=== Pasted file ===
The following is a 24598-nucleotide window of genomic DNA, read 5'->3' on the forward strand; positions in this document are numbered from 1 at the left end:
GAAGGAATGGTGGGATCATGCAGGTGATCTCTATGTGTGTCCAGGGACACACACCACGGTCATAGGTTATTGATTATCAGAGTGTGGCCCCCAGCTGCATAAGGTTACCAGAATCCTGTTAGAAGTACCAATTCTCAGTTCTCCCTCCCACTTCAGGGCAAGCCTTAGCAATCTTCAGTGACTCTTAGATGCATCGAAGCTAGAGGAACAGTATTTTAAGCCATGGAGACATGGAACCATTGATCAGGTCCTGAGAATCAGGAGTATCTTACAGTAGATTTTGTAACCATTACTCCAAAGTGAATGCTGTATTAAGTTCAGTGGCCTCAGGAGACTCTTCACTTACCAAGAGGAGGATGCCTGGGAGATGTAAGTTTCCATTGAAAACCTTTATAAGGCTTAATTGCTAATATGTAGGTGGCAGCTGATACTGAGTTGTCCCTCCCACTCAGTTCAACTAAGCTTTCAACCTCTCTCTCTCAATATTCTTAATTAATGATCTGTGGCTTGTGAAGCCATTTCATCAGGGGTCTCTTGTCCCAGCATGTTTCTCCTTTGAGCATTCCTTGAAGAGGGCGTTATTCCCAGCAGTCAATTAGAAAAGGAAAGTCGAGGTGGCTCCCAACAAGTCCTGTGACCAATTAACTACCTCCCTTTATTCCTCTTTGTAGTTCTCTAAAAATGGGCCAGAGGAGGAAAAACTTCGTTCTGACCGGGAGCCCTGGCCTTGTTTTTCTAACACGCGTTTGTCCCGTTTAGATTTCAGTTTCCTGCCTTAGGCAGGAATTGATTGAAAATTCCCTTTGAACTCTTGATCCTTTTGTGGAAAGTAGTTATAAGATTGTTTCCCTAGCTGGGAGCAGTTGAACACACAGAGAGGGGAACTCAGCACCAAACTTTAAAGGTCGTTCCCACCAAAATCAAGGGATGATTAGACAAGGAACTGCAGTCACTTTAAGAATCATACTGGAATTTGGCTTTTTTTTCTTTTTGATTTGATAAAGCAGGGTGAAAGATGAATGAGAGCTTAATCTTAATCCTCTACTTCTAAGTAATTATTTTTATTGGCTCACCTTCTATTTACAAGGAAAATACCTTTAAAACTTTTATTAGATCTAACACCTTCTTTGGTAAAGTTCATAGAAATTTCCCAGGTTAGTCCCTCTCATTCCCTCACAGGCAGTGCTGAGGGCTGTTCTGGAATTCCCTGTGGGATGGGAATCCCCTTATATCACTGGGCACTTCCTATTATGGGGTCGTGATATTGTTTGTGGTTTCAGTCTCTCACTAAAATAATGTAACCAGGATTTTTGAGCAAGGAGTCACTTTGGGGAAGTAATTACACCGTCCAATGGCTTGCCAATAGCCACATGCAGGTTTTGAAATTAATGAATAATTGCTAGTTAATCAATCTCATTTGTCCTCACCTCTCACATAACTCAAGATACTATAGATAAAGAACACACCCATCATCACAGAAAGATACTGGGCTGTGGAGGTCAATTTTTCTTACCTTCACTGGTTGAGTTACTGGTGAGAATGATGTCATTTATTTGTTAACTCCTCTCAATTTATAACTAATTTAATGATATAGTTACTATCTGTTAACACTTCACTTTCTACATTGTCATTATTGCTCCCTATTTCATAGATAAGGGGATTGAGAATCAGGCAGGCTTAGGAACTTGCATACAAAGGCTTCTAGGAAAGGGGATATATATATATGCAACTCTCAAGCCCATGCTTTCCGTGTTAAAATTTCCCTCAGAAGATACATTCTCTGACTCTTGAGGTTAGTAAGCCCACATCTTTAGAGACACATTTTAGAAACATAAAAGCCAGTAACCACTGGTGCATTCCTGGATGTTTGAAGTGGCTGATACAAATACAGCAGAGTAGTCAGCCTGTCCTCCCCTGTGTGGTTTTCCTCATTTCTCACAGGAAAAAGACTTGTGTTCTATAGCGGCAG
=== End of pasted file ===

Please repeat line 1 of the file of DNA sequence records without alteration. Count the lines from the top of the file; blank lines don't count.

The following is a 24598-nucleotide window of genomic DNA, read 5'->3' on the forward strand; positions in this document are numbered from 1 at the left end: